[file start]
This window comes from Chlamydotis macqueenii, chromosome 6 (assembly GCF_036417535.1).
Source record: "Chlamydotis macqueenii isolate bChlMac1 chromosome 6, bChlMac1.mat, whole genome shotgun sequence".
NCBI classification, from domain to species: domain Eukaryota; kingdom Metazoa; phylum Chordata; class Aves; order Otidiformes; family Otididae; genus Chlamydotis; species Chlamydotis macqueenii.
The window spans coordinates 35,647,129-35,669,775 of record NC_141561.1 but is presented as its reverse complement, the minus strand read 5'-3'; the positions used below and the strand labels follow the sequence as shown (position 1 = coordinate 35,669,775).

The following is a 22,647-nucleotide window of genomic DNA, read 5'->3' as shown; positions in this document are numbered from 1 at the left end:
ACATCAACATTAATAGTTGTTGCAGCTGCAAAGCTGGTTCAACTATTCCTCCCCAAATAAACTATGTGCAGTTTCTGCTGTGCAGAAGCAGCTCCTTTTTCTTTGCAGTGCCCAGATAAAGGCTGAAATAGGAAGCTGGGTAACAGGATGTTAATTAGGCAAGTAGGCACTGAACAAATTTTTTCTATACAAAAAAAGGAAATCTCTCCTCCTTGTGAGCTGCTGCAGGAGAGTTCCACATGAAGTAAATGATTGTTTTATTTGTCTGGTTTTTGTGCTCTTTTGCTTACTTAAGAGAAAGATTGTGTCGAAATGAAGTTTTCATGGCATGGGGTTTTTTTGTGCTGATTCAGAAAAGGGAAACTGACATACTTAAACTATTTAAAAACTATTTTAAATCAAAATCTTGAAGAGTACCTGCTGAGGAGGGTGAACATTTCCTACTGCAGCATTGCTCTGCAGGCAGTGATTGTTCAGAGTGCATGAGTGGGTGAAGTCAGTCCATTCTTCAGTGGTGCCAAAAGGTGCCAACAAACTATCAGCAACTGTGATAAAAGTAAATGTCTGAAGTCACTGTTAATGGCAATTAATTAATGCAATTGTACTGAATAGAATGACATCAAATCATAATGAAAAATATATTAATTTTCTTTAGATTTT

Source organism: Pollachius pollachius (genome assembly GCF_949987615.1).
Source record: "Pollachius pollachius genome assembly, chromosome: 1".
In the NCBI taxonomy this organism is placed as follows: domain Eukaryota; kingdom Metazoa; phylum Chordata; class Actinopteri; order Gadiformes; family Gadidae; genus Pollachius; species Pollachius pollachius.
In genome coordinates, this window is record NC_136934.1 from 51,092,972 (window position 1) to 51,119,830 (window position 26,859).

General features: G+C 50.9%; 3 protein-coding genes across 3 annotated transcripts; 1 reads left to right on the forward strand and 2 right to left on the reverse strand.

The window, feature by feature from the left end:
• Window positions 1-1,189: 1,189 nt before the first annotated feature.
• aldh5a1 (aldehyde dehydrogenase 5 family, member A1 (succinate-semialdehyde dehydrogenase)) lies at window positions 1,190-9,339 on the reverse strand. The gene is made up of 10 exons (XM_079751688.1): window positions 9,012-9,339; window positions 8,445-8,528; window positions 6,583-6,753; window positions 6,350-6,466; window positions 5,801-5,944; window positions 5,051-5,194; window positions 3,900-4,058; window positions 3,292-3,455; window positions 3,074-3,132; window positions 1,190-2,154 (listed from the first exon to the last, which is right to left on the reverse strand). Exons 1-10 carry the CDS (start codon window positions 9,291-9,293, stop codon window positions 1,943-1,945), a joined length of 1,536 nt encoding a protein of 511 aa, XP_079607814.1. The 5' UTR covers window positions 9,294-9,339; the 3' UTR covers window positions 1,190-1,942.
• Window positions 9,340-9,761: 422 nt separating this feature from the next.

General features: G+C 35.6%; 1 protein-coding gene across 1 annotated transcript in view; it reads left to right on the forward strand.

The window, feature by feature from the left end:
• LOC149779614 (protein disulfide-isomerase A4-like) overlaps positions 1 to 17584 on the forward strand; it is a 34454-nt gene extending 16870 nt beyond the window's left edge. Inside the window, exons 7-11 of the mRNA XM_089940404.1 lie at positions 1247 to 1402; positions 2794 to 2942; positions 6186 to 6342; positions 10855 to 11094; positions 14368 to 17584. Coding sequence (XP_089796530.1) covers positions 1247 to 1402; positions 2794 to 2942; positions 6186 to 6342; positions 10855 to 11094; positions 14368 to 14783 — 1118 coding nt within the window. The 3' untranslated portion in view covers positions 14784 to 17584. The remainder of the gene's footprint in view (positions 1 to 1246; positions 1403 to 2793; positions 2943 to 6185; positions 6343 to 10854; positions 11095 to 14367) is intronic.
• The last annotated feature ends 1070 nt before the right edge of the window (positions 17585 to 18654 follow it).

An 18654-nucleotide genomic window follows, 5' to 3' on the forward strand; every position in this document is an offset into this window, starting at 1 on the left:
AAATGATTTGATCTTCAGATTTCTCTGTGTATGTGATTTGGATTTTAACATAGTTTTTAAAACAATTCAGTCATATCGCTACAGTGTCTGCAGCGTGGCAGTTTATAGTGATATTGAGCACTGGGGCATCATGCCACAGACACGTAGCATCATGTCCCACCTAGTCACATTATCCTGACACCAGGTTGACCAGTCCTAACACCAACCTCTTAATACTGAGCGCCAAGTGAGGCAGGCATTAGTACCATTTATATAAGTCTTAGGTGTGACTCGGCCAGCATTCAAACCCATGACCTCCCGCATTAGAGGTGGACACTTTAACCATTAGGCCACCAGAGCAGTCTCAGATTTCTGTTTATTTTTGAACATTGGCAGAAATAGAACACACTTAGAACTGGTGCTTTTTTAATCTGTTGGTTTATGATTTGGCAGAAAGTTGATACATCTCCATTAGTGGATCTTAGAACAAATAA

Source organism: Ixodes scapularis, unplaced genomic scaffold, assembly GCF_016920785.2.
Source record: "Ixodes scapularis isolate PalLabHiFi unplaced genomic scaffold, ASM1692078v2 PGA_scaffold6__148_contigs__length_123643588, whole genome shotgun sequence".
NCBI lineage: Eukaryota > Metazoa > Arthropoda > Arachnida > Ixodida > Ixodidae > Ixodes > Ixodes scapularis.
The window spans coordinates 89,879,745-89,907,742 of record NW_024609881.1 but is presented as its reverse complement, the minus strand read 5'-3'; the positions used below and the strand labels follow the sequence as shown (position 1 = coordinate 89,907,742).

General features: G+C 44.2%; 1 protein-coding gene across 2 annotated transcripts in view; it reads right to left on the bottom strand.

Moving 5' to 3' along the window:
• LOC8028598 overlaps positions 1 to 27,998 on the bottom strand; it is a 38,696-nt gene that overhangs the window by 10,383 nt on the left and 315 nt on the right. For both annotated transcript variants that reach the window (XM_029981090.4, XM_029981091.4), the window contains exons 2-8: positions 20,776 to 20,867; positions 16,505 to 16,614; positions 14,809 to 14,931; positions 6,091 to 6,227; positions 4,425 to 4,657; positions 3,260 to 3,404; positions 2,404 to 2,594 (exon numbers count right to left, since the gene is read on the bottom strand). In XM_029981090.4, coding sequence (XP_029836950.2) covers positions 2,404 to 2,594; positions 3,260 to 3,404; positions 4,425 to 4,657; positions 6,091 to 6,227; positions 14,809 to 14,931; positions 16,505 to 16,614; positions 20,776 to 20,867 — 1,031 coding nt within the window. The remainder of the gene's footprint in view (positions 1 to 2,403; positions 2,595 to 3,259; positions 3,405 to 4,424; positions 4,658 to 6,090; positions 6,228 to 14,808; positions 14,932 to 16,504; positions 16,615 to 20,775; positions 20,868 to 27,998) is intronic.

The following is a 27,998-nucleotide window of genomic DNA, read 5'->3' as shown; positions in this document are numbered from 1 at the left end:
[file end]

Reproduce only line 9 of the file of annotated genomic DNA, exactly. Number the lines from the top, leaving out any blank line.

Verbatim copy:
In the NCBI taxonomy this organism is placed as follows: domain Eukaryota; kingdom Metazoa; phylum Chordata; class Actinopteri; order Gadiformes; family Gadidae; genus Pollachius; species Pollachius pollachius.